Author Interview with S.P. Hozy

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Author Interview with S.P. Hozy

Posted on June 6 by S.P. Hozy
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Caitlyn: Tell us about your book.

S.P. HozyThe Scarlet Macaw is a novel that takes place in Singapore during two time periods — the present and the 1920s. In the present, artist Maris Cousins witnesses the sudden death of her friend and mentor, gallery owner Peter Stone. The experience is so disturbing she loses her desire to paint and her ability to experience life through colour. The 1920s narrative focuses on a young writer who persuades his fiancée to leave England and move to Singapore with him so he can afford the time to write. His mentor is an established writer, Edward Sutcliffe Moresby, whose short stories are woven into the narrative and are being read by Maris almost a century later. Things get complicated for Maris when Interpol enters the picture, casting suspicion on the gallery during an investigation of a smuggling operation involving endangered animal parts.

Caitlyn: How did you come up with the idea for this work?

S.P. Hozy: The idea for Peter’s death at the beginning of the book came to me as I read one of many emails about the signs of stroke. I thought it would be interesting for someone to witness a murder, thinking the victim was having a stroke. I wrote the first page of the book and filed it away while I worked out the rest of the story. I never changed that first page — it just seemed to work. The why, how, and who gradually emerged from that starting point of Peter’s death.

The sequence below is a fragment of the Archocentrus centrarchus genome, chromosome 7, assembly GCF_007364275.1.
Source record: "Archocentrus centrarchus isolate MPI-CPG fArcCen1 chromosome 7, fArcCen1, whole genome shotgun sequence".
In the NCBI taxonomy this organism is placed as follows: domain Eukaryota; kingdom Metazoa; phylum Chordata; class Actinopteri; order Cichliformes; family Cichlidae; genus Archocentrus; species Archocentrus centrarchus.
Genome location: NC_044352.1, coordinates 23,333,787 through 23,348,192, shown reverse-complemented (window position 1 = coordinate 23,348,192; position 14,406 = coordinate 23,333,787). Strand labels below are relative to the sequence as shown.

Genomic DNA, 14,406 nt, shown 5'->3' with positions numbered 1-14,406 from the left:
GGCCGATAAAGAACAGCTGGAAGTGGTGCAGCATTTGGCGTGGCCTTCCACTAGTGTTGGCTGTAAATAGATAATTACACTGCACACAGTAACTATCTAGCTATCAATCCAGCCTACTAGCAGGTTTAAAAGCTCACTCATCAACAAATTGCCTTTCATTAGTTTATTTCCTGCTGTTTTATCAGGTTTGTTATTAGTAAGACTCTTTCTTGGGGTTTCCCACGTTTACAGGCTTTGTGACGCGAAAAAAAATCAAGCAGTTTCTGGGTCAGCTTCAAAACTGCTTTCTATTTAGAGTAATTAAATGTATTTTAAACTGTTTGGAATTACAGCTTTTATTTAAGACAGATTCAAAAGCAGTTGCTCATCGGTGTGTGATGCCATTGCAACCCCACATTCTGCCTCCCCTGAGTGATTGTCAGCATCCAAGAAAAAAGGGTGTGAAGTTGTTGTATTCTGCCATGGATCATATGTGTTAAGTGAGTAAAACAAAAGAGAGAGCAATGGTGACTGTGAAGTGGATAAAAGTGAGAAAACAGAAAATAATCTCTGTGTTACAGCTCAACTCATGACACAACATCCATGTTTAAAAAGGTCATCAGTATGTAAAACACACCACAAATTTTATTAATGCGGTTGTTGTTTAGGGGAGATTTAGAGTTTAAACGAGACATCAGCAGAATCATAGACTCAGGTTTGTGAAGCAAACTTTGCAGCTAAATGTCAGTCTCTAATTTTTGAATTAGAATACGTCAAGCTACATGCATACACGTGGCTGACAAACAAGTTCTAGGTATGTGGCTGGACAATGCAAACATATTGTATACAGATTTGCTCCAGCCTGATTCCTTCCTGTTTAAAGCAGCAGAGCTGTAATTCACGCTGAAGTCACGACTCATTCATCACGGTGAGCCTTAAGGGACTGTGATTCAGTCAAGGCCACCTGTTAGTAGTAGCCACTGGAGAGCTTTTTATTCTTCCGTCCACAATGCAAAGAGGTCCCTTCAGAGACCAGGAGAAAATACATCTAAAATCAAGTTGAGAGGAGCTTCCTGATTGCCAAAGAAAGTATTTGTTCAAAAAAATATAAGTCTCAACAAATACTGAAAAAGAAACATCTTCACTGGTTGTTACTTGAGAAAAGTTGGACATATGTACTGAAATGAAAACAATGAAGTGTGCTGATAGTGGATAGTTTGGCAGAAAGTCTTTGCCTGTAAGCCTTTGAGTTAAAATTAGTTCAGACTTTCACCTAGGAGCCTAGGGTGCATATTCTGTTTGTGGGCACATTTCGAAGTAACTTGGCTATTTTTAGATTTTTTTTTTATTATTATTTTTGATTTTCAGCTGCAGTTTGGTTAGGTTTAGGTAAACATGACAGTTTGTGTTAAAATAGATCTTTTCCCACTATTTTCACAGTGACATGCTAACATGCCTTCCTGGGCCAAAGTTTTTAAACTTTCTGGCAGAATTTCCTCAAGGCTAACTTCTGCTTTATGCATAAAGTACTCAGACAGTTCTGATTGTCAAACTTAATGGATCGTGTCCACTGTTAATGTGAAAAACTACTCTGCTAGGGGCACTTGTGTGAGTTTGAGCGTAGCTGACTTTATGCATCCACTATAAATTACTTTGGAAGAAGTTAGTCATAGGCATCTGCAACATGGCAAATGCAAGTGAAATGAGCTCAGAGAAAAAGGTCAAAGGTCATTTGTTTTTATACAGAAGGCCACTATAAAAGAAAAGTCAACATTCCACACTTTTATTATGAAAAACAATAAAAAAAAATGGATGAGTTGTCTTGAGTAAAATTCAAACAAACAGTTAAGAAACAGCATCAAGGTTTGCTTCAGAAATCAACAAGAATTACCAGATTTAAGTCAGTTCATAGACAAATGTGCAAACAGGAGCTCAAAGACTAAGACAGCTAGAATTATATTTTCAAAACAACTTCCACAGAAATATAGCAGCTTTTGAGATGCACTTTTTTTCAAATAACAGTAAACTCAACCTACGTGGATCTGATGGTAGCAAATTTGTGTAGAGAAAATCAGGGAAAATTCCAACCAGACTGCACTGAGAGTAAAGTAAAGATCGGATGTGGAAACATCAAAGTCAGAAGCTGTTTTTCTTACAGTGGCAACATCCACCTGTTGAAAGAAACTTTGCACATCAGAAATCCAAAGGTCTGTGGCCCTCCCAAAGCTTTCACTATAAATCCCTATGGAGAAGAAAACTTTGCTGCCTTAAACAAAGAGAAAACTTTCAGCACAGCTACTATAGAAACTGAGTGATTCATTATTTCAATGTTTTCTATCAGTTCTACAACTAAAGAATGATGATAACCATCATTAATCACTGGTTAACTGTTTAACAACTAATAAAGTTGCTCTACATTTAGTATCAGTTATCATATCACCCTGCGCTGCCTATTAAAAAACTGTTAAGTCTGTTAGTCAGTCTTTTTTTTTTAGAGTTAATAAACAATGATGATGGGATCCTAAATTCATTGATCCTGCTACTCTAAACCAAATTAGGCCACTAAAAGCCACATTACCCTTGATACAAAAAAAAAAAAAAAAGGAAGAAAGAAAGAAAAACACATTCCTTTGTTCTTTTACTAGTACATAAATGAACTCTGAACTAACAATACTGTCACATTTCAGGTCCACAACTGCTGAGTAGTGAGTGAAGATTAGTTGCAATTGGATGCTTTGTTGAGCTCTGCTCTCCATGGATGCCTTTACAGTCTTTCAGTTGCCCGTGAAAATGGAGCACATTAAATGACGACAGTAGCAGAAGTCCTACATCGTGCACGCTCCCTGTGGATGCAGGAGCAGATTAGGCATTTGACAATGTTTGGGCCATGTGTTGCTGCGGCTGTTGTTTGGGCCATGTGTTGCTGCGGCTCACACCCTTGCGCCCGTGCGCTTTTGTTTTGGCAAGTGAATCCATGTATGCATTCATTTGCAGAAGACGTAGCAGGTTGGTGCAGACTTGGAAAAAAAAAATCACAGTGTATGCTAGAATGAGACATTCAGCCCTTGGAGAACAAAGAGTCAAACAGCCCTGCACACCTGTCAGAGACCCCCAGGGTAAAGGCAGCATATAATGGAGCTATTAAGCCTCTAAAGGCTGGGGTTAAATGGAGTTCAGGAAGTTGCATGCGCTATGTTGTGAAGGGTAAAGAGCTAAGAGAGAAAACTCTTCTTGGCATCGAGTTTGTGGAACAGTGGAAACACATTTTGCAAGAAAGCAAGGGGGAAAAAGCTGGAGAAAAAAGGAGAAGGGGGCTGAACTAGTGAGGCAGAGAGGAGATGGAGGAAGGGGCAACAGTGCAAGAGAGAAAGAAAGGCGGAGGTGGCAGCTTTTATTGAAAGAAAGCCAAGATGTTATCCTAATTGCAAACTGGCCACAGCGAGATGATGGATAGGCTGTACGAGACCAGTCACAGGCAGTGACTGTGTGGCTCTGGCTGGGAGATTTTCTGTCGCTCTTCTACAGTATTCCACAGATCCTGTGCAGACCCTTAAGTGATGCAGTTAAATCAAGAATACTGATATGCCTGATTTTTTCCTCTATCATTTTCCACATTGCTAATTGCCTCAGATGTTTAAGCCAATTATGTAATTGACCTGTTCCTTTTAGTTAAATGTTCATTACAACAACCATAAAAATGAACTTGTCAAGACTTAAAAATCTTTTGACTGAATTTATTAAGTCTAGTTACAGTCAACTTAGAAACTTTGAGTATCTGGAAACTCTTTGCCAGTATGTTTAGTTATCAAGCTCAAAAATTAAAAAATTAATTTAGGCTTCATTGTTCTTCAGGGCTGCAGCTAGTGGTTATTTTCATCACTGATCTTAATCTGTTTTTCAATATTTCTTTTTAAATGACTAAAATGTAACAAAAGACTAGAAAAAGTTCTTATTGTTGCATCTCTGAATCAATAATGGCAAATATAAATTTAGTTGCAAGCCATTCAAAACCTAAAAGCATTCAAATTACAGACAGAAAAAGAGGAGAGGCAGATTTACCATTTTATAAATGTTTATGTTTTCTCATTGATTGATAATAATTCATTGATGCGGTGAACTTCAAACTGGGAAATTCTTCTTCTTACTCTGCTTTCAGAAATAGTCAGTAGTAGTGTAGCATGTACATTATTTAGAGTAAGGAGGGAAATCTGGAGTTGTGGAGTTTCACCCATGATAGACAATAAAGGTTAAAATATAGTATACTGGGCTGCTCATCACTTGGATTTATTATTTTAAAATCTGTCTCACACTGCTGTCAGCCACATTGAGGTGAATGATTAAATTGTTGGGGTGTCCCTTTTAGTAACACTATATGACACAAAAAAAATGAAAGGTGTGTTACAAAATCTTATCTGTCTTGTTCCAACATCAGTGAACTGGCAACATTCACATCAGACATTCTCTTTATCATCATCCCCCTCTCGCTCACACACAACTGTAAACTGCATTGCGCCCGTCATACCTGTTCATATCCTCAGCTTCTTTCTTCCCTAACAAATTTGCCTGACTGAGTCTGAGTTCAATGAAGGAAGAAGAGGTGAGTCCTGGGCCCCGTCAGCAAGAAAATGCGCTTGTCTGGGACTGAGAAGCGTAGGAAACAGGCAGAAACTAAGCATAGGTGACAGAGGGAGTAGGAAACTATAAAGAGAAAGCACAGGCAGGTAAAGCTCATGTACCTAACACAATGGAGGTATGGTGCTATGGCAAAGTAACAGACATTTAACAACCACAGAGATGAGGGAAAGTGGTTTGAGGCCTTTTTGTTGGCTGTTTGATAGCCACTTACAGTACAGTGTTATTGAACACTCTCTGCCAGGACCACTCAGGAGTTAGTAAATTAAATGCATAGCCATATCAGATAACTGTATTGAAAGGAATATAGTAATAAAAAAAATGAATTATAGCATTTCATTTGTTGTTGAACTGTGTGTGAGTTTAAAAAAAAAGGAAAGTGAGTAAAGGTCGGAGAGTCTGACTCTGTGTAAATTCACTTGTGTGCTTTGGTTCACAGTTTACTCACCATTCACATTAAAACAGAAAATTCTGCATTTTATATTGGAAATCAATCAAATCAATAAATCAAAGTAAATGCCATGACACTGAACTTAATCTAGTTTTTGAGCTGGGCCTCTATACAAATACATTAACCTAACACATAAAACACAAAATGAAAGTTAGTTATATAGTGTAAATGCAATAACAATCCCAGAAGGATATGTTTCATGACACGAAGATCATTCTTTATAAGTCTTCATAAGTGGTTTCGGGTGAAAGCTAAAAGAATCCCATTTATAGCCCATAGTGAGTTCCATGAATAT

Caitlyn: How did you come up with the title?

S.P. Hozy: That’s a story in itself that involved my friend Mandy and two bottles of red wine. When the book was completed, I couldn’t come up with a title. I wanted something that resonated, that touched on the themes in the book — art, betrayal, loss, grief — and I had pages of quotes I had printed from the Internet. Nothing came to me. Finally I asked Mandy to read the manuscript and help me. We spent an entire Sunday afternoon going through my pages of quotes and themes, and drinking the wine, of course. Finally, in despair, Mandy said, “How about The Scarlet Macaw?” A scarlet macaw features in the last third of the book, so the idea wasn’t impossibly ridiculous. I was sure somebody would ask me to change it, but it stuck. It’s not anything like my other titles, but it’s intriguing (I hope). Thankfully, I didn’t call it “The Scarlet Macaw Scandal,” because Nancy Drew already has that title!

Caitlyn: Tell us a little about the overarching theme of your work, and why you felt compelled to explore it.

S.P. Hozy: I like to send my characters on a journey of the self. I take them out of their comfort zone, usually by having them suffer a loss through a murder or unexplained death. Then I send them on a physical journey as well, where they basically discover what they’re made of. My books all take place in Asia because I’m a committed traveller who has experienced first-hand what it’s like to leave your comfort zone for extended periods of time. You have to rely on your instincts and discover your fearless self. I fell in love with Asia back in the 1970s and spend as much time there as I possibly can.

Caitlyn: What is your new project?

S.P. Hozy: My new project takes place mainly in Hong Kong in the 1950s. Living in Penang, Malaysia, for part of the year, I discovered that I was surrounded by some pretty interesting expats who had lived and worked in Hong Kong during that time. An excellent historical treasure trove was mine for the asking! The book begins just after the First World War with a man who is traumatized and, after a few years, abandons his young family in Toronto, setting out for parts unknown. We pick up the story twenty-five years later with his daughter who is living in Hong Kong with her husband and teaching at the university. That’s all I’m going to say. Except to mention that T.E. Lawrence (of Arabia) plays a minor role.

S.P. Hozy

Posted by Dundurn Guest on December 6, 2014

S.P. Hozy

S.P. Hozy is the author of four novels set in Asia. A world traveller for most of her life, she is retired from the film industry, where she won numerous awards as a sound editor and currently works as a book editor, dividing her time between Malaysia and Toronto.